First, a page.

The three offices of all the faithful will often be in tension and sometimes in conflict, but should always be set towards resolution and harmony. We recalled a particular insight offered by John Henry Newman about tensions that could emerge through the Church sharing in the threefold office of Christ. In particular, he wrote about the ‘conflicting interests’ and ‘difficulties’ he detected in the exercise of the priestly, prophetic, and kingly offices during the later years of the pontificate of Blessed Pius IX. In 1 Corinthians 12 Paul wrote about the variety of spiritual gifts enjoyed by the Christian community in Corinth and about tensions that could arise through the exercise of these different charisms. The gifts should all serve the common good; diversity should not be at the expense of unity. One might understand Newman to have transposed into the key of the triple office the possible and actual tensions that Paul detected in the exercise of various charisms. Many readers, without lapsing into harsh judgements, should be able to remember situations where tensions arose between Christians who embodied different emphases in exercising the threefold dignity received through faith and baptism. The more prophetic bent of some can lead to conflict with others of a more priestly or kingly/ pastoral bent. Or the priestly aptitude of some can create issues with others of more pastoral/kingly instinct. Whatever the diversity, it should be harmonized for the good of all.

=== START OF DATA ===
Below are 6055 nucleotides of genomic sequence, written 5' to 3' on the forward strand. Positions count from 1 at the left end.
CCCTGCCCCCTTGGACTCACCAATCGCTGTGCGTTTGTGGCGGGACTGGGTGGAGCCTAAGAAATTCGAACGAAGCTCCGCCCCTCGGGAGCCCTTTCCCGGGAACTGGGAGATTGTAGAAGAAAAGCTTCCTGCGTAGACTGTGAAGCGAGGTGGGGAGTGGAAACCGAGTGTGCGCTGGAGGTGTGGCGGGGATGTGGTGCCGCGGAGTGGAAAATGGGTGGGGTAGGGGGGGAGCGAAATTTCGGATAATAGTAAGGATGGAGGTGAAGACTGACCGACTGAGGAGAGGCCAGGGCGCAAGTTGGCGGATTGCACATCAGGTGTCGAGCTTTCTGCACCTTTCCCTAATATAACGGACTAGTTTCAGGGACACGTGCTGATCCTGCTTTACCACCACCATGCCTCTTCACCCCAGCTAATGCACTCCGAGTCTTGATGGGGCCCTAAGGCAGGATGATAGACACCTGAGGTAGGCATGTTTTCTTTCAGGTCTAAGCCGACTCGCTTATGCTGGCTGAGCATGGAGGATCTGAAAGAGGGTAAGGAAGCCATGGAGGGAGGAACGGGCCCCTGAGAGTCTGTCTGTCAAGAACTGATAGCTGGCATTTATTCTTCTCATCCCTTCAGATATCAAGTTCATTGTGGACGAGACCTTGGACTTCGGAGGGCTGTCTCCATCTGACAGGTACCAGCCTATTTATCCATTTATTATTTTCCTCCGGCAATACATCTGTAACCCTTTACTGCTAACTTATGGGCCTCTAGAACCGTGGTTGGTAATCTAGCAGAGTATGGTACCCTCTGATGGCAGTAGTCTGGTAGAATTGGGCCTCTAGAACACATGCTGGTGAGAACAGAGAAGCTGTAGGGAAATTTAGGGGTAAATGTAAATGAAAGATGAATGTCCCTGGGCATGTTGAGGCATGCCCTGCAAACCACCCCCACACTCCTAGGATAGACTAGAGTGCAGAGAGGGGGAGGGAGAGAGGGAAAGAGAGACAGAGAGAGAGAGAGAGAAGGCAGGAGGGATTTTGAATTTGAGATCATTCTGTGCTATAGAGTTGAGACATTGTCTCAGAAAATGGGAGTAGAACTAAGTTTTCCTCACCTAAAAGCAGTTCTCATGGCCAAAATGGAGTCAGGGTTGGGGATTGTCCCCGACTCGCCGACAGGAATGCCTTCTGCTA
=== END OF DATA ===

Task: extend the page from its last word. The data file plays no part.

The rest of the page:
The priesthood of all the faithful, along with their prophetic and kingly/ pastoral office, involves not only being tried and tested but also becoming vulnerable to persecution and lethal hostility. This thesis, which matches our sixth thesis about vulnerability and suffering characterizing the exercise of Christ’s own triple office, rests on abundant New Testament witness. Jesus himself warned of persecution that his followers would undergo (e.g. Matt. 10: 17, 23). 1 Peter, which calls the faithful a ‘royal’ and ‘holy’ priesthood (1 Pet. 2: 5, 9), was written to encourage them in their sufferings. The Book of Revelation, which represents Christians in royal and priestly terms, engages right from the start with the trials and afflictions they must undergo (e.g. Rev. 2: 2–3, 9–10). The Letter to the Hebrews, before applying sacrificial, priestly language to Christian existence (Heb. 12: 28: 13: 15–16), gathers example after example of the suffering and even death that the life of faith entails (11: 1–12: 2). Baptism is the central expression of what it is to become a Christian and so share in the priesthood of Christ. The Eucharist is the central expression of what it is to be a Christian and exercise that priesthood.4